ious. No member of the Commu
nist party can be a member of
any religious group. The basic
dogma of Communism is material
istic, specifically rejecting relig
ion. which Marx called the opiate
of the muses.”
The discussion was concluded
by this quote from Mr. Walsh's
book: 'But it is grossly inaccu
rate to refer to Russia and to
the Russian people as godless and
irreligious. They have always
been a deeply religious people
and most of them in spite of their
rulers, still are.”
The hostess served refreshments
following the meeting.
Members present included: Mrs.
J. T. Best. Mrs. Harold W. Wells
Mrs. C. H. Hayes, Mrs. L. F.
Middleton, Mrs. W. J. Stephen
son, Mrs. Louis Fonvielle. and
Mrs. Bishop Willis.
Mrs. D. R. Langley, president,
presided over the regular meet
ing of the Veterans of Foreign
War's auxiliary. 2573. held Monday
evening in the Tide Water Hall.
One new member was given the
obligation membership.
Reports were given by the wel
fare hospitalization, and ways and
means committee chairmen.
Two propositions for raising
money were offered the auxiliary
by Mrs. Hilda Knowles and Mrs.
Callie Saleeby. members of the
w'ays and means committee. The
auxiliary accepted both proposi
tions and all members are urged
to support the projects.
All persons, who filled out mem
bership cards on the night of the
installation at the Plantation club,
who have not already done so,
are asked to send their cards,
with initiation fee to Mrs. D. R.
Langley, president, before the next
meeting on May 12.
A cordial invitation has been ex
tended all eligible women to join
the V. F. W. auxiliary during the
membership drive w:hich is now
in progress.
A piece of adhesive tape on the
end of a curtain rod will make it
easier to run the rod through the
hem and prevent tearing of the
Good News!
IN A {Jcissa rette
Selections include all-elastic
fabrics and panelettes . . .
girdles and pantie girdles.
Enjoy that feeling of com
fort and good grooming as
sured you only in a Vassar
ette of Controlled Freedom.
Priced $0.50 $|C.OO
from “ to 1 3
(Dates to [Remember
5 p. m. —• The Wilmington chap
ter of Hadassah will hold a
benefit card party in the
Covenant club. Plantation
Inn. Tickets may be obtain
ed from Mrs. Arnold New
irth, Mrs. R. Retchin, Mrs.
I. Schwartz, or Mrs. Jack
3:30 P.M.—The Ladles auxiliary to(
Chairmen Of
Flower Show,
Committee chairmen of the Cape
Fear Garden club Flower Show
met yesterday with Mrs. Lester
W. Preston at the Community
center to give reports on progress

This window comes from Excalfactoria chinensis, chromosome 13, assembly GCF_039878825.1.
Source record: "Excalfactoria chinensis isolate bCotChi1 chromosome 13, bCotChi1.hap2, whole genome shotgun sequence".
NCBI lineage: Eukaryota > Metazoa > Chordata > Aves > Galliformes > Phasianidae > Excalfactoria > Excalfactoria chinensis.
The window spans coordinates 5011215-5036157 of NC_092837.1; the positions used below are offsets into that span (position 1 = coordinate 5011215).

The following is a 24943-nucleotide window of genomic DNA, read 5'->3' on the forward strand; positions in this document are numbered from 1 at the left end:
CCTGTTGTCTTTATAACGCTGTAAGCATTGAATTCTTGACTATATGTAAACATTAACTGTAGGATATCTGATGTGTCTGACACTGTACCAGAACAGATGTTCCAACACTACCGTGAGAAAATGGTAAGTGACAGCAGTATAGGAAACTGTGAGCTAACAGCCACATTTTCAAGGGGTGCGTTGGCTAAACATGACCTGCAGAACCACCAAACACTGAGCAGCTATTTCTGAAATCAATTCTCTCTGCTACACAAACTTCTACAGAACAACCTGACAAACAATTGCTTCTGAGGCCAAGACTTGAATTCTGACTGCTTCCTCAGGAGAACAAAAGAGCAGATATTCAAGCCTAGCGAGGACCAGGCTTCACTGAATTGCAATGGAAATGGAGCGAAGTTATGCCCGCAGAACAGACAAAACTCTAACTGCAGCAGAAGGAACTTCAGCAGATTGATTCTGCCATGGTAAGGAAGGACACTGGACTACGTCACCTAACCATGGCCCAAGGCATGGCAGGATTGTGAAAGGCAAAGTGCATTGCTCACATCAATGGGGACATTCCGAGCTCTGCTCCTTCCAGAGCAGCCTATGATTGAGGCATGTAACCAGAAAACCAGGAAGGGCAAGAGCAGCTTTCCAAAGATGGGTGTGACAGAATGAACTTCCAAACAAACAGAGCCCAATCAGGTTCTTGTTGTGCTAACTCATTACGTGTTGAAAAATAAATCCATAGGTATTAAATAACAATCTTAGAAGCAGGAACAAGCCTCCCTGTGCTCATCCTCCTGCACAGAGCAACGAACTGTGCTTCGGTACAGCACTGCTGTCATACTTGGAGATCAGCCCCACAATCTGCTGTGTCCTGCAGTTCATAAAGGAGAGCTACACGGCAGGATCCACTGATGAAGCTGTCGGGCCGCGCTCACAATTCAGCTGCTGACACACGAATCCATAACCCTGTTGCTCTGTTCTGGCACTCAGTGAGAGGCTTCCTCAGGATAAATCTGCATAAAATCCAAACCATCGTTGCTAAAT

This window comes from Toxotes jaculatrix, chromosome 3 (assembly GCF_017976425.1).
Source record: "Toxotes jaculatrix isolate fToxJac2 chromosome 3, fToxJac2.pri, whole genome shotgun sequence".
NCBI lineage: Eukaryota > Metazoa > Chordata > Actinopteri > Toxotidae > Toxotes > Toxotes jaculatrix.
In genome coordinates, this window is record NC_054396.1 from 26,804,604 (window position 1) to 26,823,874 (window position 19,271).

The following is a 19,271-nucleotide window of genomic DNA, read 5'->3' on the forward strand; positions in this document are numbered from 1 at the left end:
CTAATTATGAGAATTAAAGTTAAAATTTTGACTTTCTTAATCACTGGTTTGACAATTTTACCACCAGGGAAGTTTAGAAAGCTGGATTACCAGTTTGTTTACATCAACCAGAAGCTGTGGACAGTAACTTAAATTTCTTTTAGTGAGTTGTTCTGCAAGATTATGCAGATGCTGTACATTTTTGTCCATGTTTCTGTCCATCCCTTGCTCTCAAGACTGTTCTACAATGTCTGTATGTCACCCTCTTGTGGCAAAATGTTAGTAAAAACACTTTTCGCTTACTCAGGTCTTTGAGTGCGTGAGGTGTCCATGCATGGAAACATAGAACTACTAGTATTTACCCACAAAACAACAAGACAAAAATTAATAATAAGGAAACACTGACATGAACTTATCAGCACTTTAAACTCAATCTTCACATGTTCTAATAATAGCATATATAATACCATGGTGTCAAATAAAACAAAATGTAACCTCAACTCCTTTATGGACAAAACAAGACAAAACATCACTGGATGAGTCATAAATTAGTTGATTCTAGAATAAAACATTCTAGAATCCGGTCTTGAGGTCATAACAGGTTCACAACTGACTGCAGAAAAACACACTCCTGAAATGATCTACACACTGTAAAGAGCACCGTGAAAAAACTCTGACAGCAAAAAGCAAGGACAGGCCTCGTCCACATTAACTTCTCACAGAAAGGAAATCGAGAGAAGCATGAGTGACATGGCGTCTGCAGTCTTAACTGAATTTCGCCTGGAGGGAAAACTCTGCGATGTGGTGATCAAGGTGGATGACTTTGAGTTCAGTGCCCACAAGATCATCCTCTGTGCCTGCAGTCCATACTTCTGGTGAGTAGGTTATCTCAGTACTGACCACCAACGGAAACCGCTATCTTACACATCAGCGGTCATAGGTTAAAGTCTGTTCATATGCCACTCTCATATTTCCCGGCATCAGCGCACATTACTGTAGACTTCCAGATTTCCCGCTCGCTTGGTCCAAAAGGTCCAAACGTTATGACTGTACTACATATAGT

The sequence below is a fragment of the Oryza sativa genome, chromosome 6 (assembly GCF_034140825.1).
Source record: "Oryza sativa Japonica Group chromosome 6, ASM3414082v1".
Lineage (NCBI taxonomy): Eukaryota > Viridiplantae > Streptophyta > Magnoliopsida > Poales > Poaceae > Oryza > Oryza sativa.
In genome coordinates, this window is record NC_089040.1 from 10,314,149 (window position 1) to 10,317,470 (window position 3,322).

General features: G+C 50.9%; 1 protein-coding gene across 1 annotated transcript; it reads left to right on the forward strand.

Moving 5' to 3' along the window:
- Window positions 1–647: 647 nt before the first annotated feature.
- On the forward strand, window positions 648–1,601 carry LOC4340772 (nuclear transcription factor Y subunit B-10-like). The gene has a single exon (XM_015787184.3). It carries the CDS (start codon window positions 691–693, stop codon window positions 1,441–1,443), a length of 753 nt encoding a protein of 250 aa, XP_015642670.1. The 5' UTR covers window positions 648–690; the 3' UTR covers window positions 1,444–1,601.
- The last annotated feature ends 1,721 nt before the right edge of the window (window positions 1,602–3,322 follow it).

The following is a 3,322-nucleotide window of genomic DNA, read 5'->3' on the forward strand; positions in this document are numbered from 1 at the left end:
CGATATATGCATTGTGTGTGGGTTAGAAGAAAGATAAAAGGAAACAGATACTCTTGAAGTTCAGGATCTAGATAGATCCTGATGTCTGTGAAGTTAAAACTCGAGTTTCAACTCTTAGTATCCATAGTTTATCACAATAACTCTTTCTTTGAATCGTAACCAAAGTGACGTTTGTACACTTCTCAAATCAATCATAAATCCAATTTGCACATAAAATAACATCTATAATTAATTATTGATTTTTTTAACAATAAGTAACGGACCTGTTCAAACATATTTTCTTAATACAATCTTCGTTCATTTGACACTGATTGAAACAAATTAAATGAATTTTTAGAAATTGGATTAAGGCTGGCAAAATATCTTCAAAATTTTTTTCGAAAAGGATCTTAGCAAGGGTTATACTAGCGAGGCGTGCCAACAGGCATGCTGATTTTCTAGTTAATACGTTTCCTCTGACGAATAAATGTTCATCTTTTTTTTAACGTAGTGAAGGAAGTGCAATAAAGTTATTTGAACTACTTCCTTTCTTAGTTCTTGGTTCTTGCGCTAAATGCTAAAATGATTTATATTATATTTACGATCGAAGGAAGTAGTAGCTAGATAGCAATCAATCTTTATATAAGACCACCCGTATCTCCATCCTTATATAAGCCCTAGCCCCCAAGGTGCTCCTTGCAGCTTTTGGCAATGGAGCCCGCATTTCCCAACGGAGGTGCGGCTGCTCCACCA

being made in the various com
According to Mrs. W. G. Robert
son, publicist, the leaders of the
show revealed a great amount of
enthusiasm and expressed them
selves as heartily optimistic over
the future of the show.
Although the wild flower divi
sion was not listed in the Flower
Show schedule, Mrs. Evander
Toomer, chairman, announced that
a wild flower division would take
up an entire room of ^pace. The
wild exhibits, how’ever, will not
be judged competitively.
The publicist, joined by all mem
bers of the Garden club has urged
that the public cooperate and
enter anything they think appro
Schedules may be procured from
any local florist.
Annual Picnic
Opens May
Social Events
The annual picnic of the Minis
tering Circle will take ,:>lace Thurs.
day. May 1, at Greenville Manor
on Greenville Sound.
Luncheon will be served at 1
p. m. and the public js cordially
invited to attend.
Tickets may be procured from
any member of the Ministering
Remember Nether on Her
Day, Nay 11th, With A
Likeness of Yourself.
Phone For Appointment.
DIAL 6318
8th Floor Trust Bldg.
the Brotherhood -
Trainmen will meet ! ^i]rQ
lor Order Hall. n the
3:30 p. m. — No'-ti
Sorosis will hold itCar%
ly business meetint
•*»«»« .i f«
men on hand to gi“e cha^
reports. An execul ann'-al
mg will be held at 3
4 p. m. The Dorcas * P’ ~
St. Paul’s Luth"
will hold its month,!>
mess meeting , r, *4
bouse of the rh- , Par
and Princess street *
8 P.M.—Drove No 30 A« ,
Does will meet 7n u B?0
Lodge. n he Elk;
8:SO P.M. — The k,
circle of the Term,!
WMU will meet with Mrs
Page, 1721 Carolina
6 P.M.-The Business anrt t,
sional Women’s dub
6:30—7:30 P.M.—Circle 3
ley Memorial Methodist eh**
Winter Park, will sponsor
becue supper in the FH„; “ar
building. Tickets may bel'10'
ed by calling Mrs. j D Ptaa
well, 4506. ' ’ Lasc
r "Hearth Club,
In ely double
gives mi
perfect bakine
every time.'”
I pay pennies less
for every can.
That's real JHHgk
economy!” [uL^K
"And I get valuable
premiums—just by
saving the coupons! ”
Menu Idea
With the Fine Fiavor
of Blue Plate
April Salad
Fresh as Spring—with fresh
Blue Plate Mayonnaise
Celerv b cup finely choppeC
G,..nV.pP«, 1 CUP
Remove core from tomatoes scoop ou^ ^en sprinkle tnsiJe
tomatoes upside down on P}at ’lp with other mg«
lightly With salt. Lightly mix toma“ p ePn lettuce leaf, an.
dients, and use Mayonnaise. (Folks always want
F«. For Flavor
Made by the Wesson Oil people
\ as you’d make it at home
—with fine salad oil
line Plate

xml | txt